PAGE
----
Tiana Penitani is waiting on MRI results after leaving the field with a knee injury in NSW's 8-6 loss to Queensland in State of Origin last week.
Penitani was strong with her carries in the 8-6 defeat until she was twisted awkwardly in a tackle during the second half.
It's believed the 25-year-old has been cleared of any serious damage but could face a delayed start to pre-season training at her new club later this month.
Karina Brown joins the Titans
NRLW clubs doing their sums
The NRLW's points cap system for 2021 was released via NRL.com's signings tracker on Wednesday with a couple of key changes.
In 2021, NRLW clubs can only "spend" 130 points on a squad of 24 players.
Last year that figure was 160 points for 22 players. The reduction of points but increase of squad sizes signals the intent to field talent equalisation across the board.
With the top five earning up to 50 points, that leaves NRLW clubs with 80 points to fit 19 more players into their squad at an average of 4.2 points per player.
Furthermore, only the Harvey Norman All Stars match in February is counted for this year, meaning the National Championships and women's Ampol State of Origin match is excluded.
This means young gun Maroons hooker Destiny Brill and Tiana Raftstrand-Smith will be worth just one point to a club this year as they are yet to make their NRLW debuts.
However, injured Maroons forward Annette Brander, who missed the Origin clash due to a leg injury, is worth nine points to an NRLW club after playing in the interstate game last year.
NSW debutante Kennedy Cherrington is also worth 10 points after earning a centralised contract at the Eels this season.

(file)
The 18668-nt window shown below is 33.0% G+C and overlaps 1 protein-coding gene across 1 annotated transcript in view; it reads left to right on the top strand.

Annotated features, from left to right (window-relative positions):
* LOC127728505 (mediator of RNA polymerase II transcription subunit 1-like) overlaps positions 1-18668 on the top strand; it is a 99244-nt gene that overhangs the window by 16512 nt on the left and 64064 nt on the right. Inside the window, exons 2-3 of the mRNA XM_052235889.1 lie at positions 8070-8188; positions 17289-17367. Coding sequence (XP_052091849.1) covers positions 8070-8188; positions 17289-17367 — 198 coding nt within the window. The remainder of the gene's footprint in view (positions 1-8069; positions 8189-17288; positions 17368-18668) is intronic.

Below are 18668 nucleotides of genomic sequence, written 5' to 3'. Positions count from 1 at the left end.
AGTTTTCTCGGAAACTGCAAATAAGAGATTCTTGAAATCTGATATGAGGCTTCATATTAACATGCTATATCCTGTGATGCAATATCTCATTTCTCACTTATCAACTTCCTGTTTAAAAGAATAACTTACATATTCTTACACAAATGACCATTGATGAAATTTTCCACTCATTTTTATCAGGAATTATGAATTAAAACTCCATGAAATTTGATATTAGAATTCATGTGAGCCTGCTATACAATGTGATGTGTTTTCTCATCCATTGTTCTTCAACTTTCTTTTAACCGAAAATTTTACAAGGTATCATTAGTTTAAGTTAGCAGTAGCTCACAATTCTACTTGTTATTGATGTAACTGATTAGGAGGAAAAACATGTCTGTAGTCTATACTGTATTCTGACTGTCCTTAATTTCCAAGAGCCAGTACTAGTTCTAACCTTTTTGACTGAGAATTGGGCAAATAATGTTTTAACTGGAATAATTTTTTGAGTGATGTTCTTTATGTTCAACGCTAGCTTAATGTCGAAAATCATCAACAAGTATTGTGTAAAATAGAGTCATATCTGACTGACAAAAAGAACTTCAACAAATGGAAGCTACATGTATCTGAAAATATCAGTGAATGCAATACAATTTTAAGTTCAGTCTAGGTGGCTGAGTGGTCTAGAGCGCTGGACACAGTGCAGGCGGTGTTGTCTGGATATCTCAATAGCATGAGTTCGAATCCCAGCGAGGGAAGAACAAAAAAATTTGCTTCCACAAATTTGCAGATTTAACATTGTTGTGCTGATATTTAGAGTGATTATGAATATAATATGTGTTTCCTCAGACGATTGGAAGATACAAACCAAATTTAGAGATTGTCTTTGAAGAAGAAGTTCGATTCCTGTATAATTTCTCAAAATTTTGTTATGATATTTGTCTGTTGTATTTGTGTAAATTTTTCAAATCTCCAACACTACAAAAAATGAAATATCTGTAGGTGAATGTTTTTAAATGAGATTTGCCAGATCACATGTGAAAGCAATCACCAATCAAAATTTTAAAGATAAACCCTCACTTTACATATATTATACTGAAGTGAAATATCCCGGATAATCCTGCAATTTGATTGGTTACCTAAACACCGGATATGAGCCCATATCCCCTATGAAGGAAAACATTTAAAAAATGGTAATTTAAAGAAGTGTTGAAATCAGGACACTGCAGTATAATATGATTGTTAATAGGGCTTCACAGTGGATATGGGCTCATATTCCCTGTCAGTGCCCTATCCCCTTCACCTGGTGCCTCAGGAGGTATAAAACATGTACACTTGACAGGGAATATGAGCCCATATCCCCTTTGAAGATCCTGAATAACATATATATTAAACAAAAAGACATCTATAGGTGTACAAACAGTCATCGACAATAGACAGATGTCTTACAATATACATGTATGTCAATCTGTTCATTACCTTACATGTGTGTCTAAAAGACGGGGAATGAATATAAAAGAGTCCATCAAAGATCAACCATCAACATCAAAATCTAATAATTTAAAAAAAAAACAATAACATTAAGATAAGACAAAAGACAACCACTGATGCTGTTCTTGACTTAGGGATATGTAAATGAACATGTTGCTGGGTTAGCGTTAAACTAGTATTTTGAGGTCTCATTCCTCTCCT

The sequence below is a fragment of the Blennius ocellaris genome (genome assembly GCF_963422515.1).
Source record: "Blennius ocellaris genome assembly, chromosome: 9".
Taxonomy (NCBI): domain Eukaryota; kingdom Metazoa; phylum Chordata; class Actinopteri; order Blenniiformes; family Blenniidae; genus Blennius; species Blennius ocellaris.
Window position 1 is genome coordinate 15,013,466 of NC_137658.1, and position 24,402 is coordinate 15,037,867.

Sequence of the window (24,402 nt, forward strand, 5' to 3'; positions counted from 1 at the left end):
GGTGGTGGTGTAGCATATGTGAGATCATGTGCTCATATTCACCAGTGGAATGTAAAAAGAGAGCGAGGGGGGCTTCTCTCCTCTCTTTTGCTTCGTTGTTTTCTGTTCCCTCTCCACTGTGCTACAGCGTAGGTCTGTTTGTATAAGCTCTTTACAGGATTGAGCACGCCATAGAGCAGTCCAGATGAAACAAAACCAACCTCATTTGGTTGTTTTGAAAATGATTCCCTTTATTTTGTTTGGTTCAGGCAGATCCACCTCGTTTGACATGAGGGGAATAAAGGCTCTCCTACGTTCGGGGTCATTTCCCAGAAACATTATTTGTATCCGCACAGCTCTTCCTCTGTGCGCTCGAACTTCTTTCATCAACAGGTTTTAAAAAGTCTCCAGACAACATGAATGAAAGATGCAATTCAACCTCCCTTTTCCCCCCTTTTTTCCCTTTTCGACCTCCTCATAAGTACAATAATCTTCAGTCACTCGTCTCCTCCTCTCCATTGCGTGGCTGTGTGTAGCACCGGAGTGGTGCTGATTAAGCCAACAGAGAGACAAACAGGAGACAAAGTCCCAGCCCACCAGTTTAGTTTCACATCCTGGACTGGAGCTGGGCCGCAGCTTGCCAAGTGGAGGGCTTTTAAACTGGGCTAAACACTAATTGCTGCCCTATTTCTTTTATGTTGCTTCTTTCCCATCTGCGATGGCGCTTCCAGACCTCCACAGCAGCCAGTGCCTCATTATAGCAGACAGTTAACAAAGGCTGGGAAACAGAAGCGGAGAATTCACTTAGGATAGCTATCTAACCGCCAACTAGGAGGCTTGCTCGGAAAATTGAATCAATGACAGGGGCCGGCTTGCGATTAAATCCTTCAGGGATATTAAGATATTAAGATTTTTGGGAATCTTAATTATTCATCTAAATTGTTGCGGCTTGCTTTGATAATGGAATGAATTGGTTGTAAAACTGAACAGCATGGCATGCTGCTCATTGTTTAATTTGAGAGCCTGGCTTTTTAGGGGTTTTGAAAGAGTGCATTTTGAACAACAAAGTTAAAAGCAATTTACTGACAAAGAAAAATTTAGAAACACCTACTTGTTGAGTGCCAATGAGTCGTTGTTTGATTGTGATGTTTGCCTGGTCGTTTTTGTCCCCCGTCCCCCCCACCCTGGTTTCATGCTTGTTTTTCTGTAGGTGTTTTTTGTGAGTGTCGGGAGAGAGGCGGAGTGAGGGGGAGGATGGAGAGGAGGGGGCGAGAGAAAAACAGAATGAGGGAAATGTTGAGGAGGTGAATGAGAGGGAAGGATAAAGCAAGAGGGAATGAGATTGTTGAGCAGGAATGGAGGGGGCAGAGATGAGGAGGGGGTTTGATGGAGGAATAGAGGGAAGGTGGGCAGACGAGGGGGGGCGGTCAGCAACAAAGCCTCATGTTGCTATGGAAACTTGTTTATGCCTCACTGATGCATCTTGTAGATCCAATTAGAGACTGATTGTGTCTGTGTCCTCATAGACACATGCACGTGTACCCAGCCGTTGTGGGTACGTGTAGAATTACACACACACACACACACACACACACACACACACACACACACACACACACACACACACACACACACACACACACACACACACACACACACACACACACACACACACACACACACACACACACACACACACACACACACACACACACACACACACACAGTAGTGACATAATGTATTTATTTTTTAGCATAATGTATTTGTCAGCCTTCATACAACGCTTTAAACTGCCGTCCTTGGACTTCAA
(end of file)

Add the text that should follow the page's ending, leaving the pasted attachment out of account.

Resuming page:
Players who represented the Jillaroos or Kiwi Ferns in the last Test match played between the two nations in 2019 are worth eight points each.
Caitlan Johnston joins the Knights
Knights lock in first signing
Newcastle coach Blake Green has had some joy on the recruitment front with local talent Caitlan Johnston announced as the club's first signing.
Johnston is an Indigenous All Stars representative who claimed the Nat Dwyer medal after starring for the NSW under 18s side against Queensland in 2019.
"I felt having come through the pathways here at the Knights, it was time to come home,” Johnston said.
“This gives our girls an opportunity to get where they want to in their rugby league careers and I’m really looking forward to it.
“I feel I’ll bring my aggression and knowledge of the game to the team."
Green added he had travelled to Queensland in the past week to meet with potential recruits.
The Knights have reportedly struggled to attract marquee players to the club immediately but remain confident of fielding a competitive side.
"I tried to convince people I wasn't just a car salesperson over the phone, that I'm actually a good guy and it's safe to come to Newcastle," Green joked.
"We identified a few players that could be important to the group. It went really well, we've landed a few good players.